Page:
Goodbyes are never easy.
After averting the last crisis, Rowena, Castiel, Belpegor and the Winchesters need to seal the rupture and stop the ghosts and demons for good. Everything seems to be going well but Rowena's spell fails. There are too many souls with too much hate and anger all trying to break free at once. Fortunately, Belphegor has a plan and it is not easy. Lilith, the demon that was one of the seals holding Lucifer in his cage, had a tool for calling all demons back to hell if things got out of hand while they were topside on earth. Now that every door has been opened and all the demons are out of hell, they can make a play for it and hopefully pull it off. Never one to give up so easily, Rowena has another spell that will work; it requires Sam as her assistant witch and Dean to stand guard while Belphegor and Castiel descend into hell to retrieve the Lilith's horn. It's a long shot but if they manage to succeed, they would cast all of the spirits back to hell and who knows – they might just make it out alive.
One of the most memorable episode of Supernatural in quite some time, The Rupture was damn good television. Starting with a twist, Rowena's spell to seal the rupture immediately fails as she's overwhelmed by the shear force of every escaping soul from hell. Belphegor's plan takes the episode in an entirely different direction that used almost every character (Dean not so much) in meaningful way. The Rupture delivered spectacle, story and surprise throughout. As weird as it may sound, my issue was that there were too many cool things happening in this episode and some of it got lost in the shuffle. When you count it all, three big characters died in The Rupture and that was probably one too many. In this case, Ketch drew the short straw and while his death was good – I would argue that it was premature and should have happened later on in the season. Since the Men of Letters storyline concluded, Ketch has never had the chance to complete his redemption arc in a meaningful way. Though he was loyal to his friends to the last, it all happened so quickly and was overshadowed by Rowena and Belphagor's deaths. Combining that with the Ardat demon and it all felt like it should have been pushed to a later episode for a better payoff. More than anything, The Rupture felt like a season finale of Supernatural rather than the third episode of the season. It was a great episode and it was sad to see these characters pass on.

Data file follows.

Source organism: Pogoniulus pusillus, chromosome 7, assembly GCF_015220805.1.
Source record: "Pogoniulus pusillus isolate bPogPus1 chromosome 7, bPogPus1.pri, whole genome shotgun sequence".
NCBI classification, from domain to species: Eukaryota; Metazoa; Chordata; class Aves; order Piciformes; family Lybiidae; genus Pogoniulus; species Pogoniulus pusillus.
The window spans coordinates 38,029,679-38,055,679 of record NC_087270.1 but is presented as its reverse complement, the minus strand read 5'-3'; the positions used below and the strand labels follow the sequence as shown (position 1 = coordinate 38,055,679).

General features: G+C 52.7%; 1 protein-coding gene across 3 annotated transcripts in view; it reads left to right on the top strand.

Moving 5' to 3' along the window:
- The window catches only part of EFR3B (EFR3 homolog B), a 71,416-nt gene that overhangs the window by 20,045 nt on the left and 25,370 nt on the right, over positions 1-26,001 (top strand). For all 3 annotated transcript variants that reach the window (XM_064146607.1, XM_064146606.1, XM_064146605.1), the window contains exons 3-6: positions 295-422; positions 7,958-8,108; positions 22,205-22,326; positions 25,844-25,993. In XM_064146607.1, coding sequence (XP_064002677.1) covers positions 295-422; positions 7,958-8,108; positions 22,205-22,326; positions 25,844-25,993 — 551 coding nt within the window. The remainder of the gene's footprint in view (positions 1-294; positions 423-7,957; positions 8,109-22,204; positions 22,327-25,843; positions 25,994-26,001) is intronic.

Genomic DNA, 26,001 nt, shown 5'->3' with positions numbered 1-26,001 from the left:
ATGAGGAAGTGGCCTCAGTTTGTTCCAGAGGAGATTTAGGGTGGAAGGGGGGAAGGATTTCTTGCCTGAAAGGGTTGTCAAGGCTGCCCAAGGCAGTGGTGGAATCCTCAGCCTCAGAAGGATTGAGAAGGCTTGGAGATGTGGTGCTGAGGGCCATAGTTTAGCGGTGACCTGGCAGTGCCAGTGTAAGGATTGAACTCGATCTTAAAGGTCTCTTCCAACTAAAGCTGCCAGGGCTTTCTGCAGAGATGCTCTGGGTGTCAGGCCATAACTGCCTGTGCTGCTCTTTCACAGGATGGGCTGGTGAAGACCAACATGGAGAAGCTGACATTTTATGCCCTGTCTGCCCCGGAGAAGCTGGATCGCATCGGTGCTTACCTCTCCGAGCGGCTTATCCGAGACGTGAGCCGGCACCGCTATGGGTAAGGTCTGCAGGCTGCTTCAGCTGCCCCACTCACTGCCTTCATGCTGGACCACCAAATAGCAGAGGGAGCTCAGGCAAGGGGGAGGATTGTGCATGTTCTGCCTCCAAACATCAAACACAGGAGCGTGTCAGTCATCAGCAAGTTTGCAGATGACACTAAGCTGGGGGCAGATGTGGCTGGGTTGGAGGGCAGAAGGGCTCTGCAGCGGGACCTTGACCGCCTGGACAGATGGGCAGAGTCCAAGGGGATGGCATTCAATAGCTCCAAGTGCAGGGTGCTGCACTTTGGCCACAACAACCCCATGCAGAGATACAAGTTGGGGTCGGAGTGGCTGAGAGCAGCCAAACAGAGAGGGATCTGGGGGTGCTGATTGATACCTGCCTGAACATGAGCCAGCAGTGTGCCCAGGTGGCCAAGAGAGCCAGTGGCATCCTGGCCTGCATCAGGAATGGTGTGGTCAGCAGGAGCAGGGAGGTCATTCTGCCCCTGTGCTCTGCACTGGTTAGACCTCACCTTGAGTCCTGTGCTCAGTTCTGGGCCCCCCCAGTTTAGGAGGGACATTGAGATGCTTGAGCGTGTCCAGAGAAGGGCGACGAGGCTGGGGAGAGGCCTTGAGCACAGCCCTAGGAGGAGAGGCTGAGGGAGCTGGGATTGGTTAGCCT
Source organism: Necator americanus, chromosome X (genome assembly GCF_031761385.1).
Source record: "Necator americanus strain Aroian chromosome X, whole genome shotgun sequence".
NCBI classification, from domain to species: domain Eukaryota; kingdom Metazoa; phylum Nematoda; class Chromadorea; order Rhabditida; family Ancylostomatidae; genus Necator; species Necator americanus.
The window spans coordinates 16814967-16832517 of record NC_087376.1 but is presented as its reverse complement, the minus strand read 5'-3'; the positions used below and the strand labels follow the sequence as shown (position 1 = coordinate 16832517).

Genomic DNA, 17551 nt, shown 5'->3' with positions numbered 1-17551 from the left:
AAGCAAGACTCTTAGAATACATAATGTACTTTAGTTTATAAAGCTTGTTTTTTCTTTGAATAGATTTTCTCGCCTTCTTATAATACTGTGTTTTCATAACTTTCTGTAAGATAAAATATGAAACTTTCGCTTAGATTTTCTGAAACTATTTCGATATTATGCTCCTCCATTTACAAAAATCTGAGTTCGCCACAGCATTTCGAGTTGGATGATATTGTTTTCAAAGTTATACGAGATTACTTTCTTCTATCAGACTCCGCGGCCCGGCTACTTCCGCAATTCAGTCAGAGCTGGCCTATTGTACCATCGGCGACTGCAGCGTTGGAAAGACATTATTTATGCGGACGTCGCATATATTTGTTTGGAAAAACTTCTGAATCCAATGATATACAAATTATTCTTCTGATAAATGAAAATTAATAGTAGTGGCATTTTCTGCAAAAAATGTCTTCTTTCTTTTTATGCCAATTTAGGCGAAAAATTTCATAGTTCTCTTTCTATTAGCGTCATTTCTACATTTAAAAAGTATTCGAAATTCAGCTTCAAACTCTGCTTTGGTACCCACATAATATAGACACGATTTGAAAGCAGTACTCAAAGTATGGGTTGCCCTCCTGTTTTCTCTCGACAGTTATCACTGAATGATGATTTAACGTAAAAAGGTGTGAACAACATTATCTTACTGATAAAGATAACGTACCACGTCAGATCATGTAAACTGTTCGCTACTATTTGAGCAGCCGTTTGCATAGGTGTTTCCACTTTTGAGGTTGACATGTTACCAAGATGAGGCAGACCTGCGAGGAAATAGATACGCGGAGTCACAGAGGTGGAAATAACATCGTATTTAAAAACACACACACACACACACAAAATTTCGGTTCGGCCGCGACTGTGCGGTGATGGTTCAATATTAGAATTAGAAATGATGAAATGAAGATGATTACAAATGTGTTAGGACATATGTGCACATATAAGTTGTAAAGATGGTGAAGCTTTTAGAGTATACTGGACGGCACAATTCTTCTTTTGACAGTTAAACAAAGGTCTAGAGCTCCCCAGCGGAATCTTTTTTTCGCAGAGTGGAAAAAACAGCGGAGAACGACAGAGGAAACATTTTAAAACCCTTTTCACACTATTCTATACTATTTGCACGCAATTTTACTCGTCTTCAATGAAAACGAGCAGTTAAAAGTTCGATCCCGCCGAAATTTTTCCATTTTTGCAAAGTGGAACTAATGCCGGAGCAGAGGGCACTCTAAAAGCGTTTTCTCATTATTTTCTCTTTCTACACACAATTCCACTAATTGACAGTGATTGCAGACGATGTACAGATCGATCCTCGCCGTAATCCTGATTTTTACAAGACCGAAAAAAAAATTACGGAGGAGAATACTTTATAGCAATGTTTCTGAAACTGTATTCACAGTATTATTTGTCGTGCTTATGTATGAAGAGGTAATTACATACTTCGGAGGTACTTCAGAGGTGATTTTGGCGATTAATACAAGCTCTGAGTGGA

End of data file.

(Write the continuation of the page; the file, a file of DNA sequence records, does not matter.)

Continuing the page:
In what may have been her final appearance on Supernatural, Ruth Connell delivered all we could have asked for and more. It's pretty well documented over the years that I was not originally a fan of Connell at all but what she has brought to Rowena MacLeod over the years is a testament to her ability in her craft and her command in the role. Rowena's final moments were selfless and delivered on the prophecy that Sam Winchester would be the one to kill her in a way that I never saw coming, especially as the two have grown closer over the last few seasons. Rowena began as the conniving witch, was revealed as Crowley's mother (Fergus), and eventually grew beyond that. She was a part of the team and Dean's anger at her loss will impact Supernatural to the end.
Though he wasn't with us long, Belphegor's death was impactful and had Alexander Calvert at his best. Occupying Jack's corpse, Belphegor was a perversion of everything that Jack was to Castiel and their confrontation was as much a goodbye to Belphegor as it was Jack for Castiel. By the end, Castiel annihilated Jack's body to destroy Belphegor; it was both brutal for Castiel to endure as he was forced to accept that his son is gone. Following that, the fissure between him and Dean finally became too wide that the two of them parted ways. It was a powerful and heartbreaking scene to watch Castiel leave the bunker – alone and rejected by someone he considered family.
The Rupture was just a good episode of Supernatural, it was one of the best episodes of the series. Let's see what happens next week when Supernatural returns with Atomic Monsters.